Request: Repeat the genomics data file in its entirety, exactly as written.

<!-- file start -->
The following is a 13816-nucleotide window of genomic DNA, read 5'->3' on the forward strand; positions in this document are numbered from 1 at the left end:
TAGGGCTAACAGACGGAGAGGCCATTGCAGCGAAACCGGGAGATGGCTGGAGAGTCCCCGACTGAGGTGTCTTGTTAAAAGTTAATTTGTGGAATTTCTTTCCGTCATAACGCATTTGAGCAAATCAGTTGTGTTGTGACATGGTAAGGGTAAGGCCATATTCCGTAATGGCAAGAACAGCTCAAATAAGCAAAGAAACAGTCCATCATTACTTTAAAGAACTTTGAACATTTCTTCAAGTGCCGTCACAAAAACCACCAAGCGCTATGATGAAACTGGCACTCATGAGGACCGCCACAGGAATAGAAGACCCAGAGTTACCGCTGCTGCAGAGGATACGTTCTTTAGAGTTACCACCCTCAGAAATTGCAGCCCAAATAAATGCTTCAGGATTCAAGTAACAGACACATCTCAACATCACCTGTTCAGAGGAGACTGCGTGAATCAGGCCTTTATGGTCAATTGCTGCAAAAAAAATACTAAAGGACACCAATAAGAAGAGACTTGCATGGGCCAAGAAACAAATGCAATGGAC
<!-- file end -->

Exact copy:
The following is a 13816-nucleotide window of genomic DNA, read 5'->3' on the forward strand; positions in this document are numbered from 1 at the left end:
TAGGGCTAACAGACGGAGAGGCCATTGCAGCGAAACCGGGAGATGGCTGGAGAGTCCCCGACTGAGGTGTCTTGTTAAAAGTTAATTTGTGGAATTTCTTTCCGTCATAACGCATTTGAGCAAATCAGTTGTGTTGTGACATGGTAAGGGTAAGGCCATATTCCGTAATGGCAAGAACAGCTCAAATAAGCAAAGAAACAGTCCATCATTACTTTAAAGAACTTTGAACATTTCTTCAAGTGCCGTCACAAAAACCACCAAGCGCTATGATGAAACTGGCACTCATGAGGACCGCCACAGGAATAGAAGACCCAGAGTTACCGCTGCTGCAGAGGATACGTTCTTTAGAGTTACCACCCTCAGAAATTGCAGCCCAAATAAATGCTTCAGGATTCAAGTAACAGACACATCTCAACATCACCTGTTCAGAGGAGACTGCGTGAATCAGGCCTTTATGGTCAATTGCTGCAAAAAAAATACTAAAGGACACCAATAAGAAGAGACTTGCATGGGCCAAGAAACAAATGCAATGGAC